This is not as hard as in may sound. I used this method for years with my film cameras with out the benefit of test shots. With experience you will learn to nail the exposure. You will also learn to count the clicks on the lens so you can change the settings without taking the camera away from your eye as your subject moves or the lighting changes.

A bigger problem will be focusing. The screens in modern camera are not designed for it. This is why I changed the screen in my D50. I have several old MF lenses and when practical I prefer using them over my AF lenses.

tjsnaps is offline   Reply With Quote
Old Oct 14, 2008, 12:16 PM   #7
Member
 
Join Date: Feb 2003
Posts: 70
Default

Maybe I'm missing it, but one of my questions remains unanswered.

I set the lens to a 1.8 aperture. The camera is in manual mode. Does the aperture size on the camera need to be set to anything specific to work correctly or is it irrelevant since I'm setting it on the lens?
Attached Images
 
mckeand13 is offline   Reply With Quote
Old Oct 14, 2008, 4:43 PM   #8
Senior Member
 
ReneB3's Avatar
 
Join Date: Jul 2005
Posts: 193
Default

That was my whole point in seeing if your D40 would operate the aperture blades in the lens.

If you look at the lens mount on the camera you will see a small lever on the left as you are looking at the body just inside the lens mount. That lever mates to a small lever on the lens in the corresponding position. That lever keeps the blades open on the lens until you press the shutter so it is easier and brighter to focus and compose. When you press the shutter the lever on the camera drops out and lets the blades shut to what you have set the aperture ring to be on the lens.

In a lens without the aperture ring or one locked at the smallest aperture the camera does not let the lever drop all the way, but just far enough to set the aperture to what you have it set for in the camera. That's why you lock them at the smallest stop.

Since your lens has no electrical connections you will have to setthe aperturewith the ring and meter separately. To see if it will work set the lens at f1.8 at 1/60 and take a shot. Then set it for F22 and keep the shutter speed at 1/60. If the exposure is darker then it will work like a champ. Just meter by trial and error or get an inexpensive handheld.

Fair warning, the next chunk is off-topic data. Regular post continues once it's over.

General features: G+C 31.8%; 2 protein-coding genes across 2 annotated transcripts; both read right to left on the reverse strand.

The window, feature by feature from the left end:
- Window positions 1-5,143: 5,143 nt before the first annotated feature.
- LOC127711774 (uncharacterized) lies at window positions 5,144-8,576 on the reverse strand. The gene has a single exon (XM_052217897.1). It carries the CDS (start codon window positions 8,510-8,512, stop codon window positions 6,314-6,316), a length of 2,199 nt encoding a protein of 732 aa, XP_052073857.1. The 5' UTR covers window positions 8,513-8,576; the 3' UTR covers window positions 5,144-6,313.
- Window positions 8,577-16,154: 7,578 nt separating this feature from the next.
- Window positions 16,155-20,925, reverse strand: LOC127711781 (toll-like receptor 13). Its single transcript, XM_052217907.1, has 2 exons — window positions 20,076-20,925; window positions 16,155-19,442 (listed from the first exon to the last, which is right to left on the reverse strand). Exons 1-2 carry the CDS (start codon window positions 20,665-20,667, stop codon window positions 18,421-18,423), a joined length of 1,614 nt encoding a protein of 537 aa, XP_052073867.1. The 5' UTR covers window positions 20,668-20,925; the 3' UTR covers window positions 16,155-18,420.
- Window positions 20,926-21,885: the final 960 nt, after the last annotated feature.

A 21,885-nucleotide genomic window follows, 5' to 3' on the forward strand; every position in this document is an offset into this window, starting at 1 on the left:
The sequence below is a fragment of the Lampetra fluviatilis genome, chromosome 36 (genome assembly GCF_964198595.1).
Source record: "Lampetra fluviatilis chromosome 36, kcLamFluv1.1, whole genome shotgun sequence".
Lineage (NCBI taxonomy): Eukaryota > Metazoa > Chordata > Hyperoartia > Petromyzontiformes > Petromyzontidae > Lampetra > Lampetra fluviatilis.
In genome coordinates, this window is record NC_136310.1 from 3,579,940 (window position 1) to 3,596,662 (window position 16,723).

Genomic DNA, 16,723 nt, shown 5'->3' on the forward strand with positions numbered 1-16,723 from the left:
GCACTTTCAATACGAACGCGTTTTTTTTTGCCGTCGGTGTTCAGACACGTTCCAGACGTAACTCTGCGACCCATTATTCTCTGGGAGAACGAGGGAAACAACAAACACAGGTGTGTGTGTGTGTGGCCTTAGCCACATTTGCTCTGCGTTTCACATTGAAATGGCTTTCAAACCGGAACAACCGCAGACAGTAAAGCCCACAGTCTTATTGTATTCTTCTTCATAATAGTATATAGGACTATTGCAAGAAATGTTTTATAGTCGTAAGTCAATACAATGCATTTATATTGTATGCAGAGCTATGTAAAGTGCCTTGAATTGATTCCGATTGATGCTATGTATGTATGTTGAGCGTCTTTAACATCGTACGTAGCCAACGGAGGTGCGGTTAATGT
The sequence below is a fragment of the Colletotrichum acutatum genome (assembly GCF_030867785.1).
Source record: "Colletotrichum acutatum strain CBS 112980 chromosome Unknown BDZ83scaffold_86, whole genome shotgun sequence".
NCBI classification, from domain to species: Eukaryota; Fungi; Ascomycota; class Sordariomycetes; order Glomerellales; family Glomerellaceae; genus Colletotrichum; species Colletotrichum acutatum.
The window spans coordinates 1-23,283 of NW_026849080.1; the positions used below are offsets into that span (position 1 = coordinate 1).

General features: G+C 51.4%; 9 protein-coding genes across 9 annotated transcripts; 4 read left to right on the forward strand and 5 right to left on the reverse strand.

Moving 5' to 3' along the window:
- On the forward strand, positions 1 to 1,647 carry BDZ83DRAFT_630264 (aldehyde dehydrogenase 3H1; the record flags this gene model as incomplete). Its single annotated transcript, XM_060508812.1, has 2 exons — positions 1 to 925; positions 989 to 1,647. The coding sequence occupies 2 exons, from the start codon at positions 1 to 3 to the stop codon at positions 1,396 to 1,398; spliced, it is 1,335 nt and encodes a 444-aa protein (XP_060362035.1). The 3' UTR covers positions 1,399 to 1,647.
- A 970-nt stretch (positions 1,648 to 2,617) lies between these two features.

My D80 and D300 books both say this will work, so I assume yours will to.
ReneB3 is offline   Reply With Quote
Old Oct 14, 2008, 4:46 PM   #9
Senior Member
 
ReneB3's Avatar
 
Join Date: Jul 2005
Posts: 193
Default

You don't have to set the camera aperture to anything. The lens does it all.
ReneB3 is offline   Reply With Quote
Old Oct 15, 2008, 8:22 PM   #10
Member
 
Join Date: Feb 2003
Posts: 70
Default

Got the lens today and got it on the camera as fast as possible. Dialed it to F1.8 right away of course since that's what I bought it for.

Put the camera in manual mode and all is well. It just displays F-- for the aperture size. In auto mode it thinks there is no lens attached.

I took a bunch of pictures and through trial and error I got some decent ones. I really need to learn how to determine ISO and shutter speed for given aperture sizes. Any suggestions?

Attached are some pics. Some of them almost make me think F1.8 give a TOO LIMITED dof. I never thought that was possible.

Have a look.
Attached Images
 
mckeand13 is offline   Reply With Quote
 
Reply


Thread Tools Search this Thread
Search this Thread:

Advanced Search

Posting Rules
You may not post new threads
You may not post replies
You may not post attachments
You may not edit your posts

BB code is On
Smilies are On
[IMG] code is On
HTML code is Off
Trackbacks are Off
Pingbacks are Off
Refbacks are Off



All times are GMT -5. The time now is 8:11 AM.